Obesity, i.e. excess body fat usually defined as BMI ⩾ 30 kg/m2, is a major public health problem and is well recognised as a risk factor for cardiovascular morbidity and mortality in adult populations. Obesity prevalence in middle-aged and older adults continues to increase worldwide and has doubled since 1980( 1 , 2 ). However, there is controversy surrounding the effects of overweight and obesity in older people, with many studies showing that being overweight, as defined by BMI of 25–29 kg/m2, does not appear to be as harmful in the elderly as in middle-aged populations and may even be associated with lower, rather than higher, mortality( Reference Zamboni, Mazzali and Zoico 3 Reference Winter, MacInnis and Wattanapenpaiboon 5 ). In addition, a large body of evidence indicates that overweight and obesity (BMI ⩾ 25 kg/m2) are associated with increased survival in patients with CVD and in particular those with heart failure, an unexpected finding termed the obesity paradox( Reference Oreopoulos, Padwal and Kalantar-Zadeh 6 Reference Lavie, de Schutter and Patel 10 ). The mechanisms of these paradoxical association remain largely unexplained but a number of explanations have been proposed( Reference Dorner and Rieder 11 , Reference Lavie, Milani and Ventura 12 ). Part of the explanation may be that BMI is an imprecise measure of body fat and does not distinguish between fat and lean body mass, the latter having been negatively associated with increased mortality( Reference Allison, Zhu and Plankey 13 ). Important changes in body composition occur with age, including a relative increase in fat tissue and a gradual decline in muscle mass, meaning that overall body weight and BMI may remain relatively unchanged( Reference Zamboni, Mazzali and Zoico 3 , Reference Baumgartner 14 , Reference Zamboni, Mazzali and Fantin 15 ). Since BMI does not distinguish between fat mass and fat-free mass, which have opposing effects on the risk of morbidity and mortality, the use of BMI in the elderly may have limitations. Therefore to fully understand the effect of obesity in the elderly, it is important to also take both fat mass and lean mass into account.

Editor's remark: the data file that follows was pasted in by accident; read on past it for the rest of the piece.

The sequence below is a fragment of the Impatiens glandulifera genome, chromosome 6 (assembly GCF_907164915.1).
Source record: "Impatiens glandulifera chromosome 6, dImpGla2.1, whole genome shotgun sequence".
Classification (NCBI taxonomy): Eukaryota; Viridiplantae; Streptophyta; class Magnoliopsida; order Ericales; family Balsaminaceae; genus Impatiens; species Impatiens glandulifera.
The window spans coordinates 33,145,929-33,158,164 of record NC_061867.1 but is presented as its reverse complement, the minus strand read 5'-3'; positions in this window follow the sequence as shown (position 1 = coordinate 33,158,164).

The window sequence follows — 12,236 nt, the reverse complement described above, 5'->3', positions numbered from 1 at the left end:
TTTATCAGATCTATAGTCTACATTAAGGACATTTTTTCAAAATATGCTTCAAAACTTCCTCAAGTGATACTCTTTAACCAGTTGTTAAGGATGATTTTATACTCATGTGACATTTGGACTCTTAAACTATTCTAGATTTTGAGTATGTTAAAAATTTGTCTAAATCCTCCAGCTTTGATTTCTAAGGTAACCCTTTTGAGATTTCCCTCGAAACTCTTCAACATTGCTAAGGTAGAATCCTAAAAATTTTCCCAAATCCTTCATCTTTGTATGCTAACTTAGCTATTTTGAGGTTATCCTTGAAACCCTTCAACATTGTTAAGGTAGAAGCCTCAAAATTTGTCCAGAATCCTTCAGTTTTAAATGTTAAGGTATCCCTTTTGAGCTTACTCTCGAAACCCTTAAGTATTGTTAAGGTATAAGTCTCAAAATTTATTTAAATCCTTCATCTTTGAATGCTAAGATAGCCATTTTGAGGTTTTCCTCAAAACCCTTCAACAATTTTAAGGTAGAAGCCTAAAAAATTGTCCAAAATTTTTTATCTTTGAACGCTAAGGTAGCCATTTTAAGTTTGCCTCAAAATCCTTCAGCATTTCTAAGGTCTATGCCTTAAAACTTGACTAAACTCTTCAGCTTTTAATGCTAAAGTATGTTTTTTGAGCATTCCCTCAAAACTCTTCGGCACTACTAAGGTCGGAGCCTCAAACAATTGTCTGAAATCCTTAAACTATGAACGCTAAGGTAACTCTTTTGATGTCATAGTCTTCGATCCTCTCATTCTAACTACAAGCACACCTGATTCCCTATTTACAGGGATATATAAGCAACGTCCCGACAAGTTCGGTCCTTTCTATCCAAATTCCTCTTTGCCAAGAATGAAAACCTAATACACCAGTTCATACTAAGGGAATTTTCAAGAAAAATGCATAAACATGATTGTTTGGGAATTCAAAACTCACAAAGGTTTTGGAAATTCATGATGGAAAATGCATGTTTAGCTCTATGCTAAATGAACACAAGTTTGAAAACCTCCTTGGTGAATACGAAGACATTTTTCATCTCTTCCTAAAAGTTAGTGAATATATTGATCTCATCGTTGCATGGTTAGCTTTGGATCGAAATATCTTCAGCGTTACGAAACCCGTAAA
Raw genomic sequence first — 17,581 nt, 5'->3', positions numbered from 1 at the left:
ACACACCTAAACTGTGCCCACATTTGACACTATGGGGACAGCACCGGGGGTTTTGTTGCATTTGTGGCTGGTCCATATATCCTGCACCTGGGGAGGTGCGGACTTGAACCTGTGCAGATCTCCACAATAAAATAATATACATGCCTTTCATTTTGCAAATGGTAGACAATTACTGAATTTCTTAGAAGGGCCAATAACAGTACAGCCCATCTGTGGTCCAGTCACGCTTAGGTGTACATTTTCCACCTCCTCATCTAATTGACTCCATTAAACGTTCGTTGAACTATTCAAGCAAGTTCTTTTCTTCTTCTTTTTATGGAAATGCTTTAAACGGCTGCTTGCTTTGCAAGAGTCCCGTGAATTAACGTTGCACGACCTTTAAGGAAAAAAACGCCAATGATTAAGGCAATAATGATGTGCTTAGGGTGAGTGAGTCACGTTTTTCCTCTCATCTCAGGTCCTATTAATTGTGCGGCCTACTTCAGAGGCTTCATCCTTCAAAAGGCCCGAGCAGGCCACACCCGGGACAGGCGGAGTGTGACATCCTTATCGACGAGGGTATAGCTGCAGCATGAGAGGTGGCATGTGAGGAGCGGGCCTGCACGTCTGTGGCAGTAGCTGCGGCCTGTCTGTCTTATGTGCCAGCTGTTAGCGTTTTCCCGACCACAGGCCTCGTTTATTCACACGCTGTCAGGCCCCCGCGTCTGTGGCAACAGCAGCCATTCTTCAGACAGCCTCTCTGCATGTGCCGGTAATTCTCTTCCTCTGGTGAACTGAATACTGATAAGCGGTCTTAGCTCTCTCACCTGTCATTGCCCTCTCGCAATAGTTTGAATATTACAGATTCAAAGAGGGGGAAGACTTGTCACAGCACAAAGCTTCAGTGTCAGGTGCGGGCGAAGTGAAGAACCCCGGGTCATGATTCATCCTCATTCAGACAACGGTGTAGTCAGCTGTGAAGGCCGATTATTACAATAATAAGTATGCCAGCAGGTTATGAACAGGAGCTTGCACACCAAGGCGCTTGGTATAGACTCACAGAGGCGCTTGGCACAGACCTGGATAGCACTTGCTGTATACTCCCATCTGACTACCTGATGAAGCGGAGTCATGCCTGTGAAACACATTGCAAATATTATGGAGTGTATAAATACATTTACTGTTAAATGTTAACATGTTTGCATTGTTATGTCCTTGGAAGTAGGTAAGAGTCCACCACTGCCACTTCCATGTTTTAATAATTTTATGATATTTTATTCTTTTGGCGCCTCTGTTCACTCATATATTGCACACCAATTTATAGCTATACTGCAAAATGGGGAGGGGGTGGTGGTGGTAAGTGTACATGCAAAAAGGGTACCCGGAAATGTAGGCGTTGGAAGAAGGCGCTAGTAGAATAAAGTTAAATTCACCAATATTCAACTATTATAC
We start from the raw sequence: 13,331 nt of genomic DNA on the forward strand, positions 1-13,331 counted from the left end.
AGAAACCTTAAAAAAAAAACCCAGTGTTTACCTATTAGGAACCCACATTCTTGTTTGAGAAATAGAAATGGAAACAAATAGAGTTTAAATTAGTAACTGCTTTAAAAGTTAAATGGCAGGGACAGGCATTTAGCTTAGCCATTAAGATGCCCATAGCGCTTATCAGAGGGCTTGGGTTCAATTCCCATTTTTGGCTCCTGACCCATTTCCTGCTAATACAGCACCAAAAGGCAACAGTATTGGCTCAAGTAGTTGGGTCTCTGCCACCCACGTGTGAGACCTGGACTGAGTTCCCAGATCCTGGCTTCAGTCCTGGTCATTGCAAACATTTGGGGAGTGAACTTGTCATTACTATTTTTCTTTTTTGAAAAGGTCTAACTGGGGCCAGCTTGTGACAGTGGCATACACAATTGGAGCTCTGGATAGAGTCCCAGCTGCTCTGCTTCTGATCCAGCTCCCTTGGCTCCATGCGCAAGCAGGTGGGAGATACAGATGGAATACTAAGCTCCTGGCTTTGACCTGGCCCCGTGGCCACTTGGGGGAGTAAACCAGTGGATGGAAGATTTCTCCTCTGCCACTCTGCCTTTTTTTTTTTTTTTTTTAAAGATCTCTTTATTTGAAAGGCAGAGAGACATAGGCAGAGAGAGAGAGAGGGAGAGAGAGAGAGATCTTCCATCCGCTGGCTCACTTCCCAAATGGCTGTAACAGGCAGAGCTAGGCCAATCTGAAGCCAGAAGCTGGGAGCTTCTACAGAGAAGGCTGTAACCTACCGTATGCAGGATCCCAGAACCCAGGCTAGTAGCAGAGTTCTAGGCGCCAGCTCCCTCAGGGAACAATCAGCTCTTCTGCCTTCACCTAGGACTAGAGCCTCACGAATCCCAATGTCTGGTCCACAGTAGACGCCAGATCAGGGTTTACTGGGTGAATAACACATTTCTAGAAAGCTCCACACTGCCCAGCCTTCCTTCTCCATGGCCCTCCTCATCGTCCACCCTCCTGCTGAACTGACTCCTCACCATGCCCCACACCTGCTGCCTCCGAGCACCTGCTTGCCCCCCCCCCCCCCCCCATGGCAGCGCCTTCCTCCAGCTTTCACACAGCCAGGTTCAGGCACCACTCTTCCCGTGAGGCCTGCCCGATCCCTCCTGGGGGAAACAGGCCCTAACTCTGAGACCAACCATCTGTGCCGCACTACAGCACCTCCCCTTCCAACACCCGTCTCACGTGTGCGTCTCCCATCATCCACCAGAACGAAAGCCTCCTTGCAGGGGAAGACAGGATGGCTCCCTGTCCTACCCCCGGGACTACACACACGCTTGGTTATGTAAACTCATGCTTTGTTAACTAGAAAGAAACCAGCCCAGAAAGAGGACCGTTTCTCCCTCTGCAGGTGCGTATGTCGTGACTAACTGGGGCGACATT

Sarcopenia, the age-associated loss of muscle mass and function, is a major concern in ageing populations and is often associated with visceral fat( Reference Zamboni, Mazzali and Fantin 15 ). A new concept of sarcopenic obesity refers to sarcopenia coupled with increased body fat( Reference Baumgartner 14 , Reference Zamboni, Mazzali and Fantin 15 ). Recent reviews have highlighted the impact of sarcopenic obesity on general health outcomes and metabolic risk( Reference Zamboni, Mazzali and Fantin 15 Reference Prado, Wells and Smith 20 ). The present paper discusses the health implications of obesity and sarcopenia and sarcopenic obesity on CVD and mortality in older adults and discusses the obesity paradox seen in patients with CVD, highlighting the role of diminished muscle mass (sarcopenia) in explaining the obesity paradox.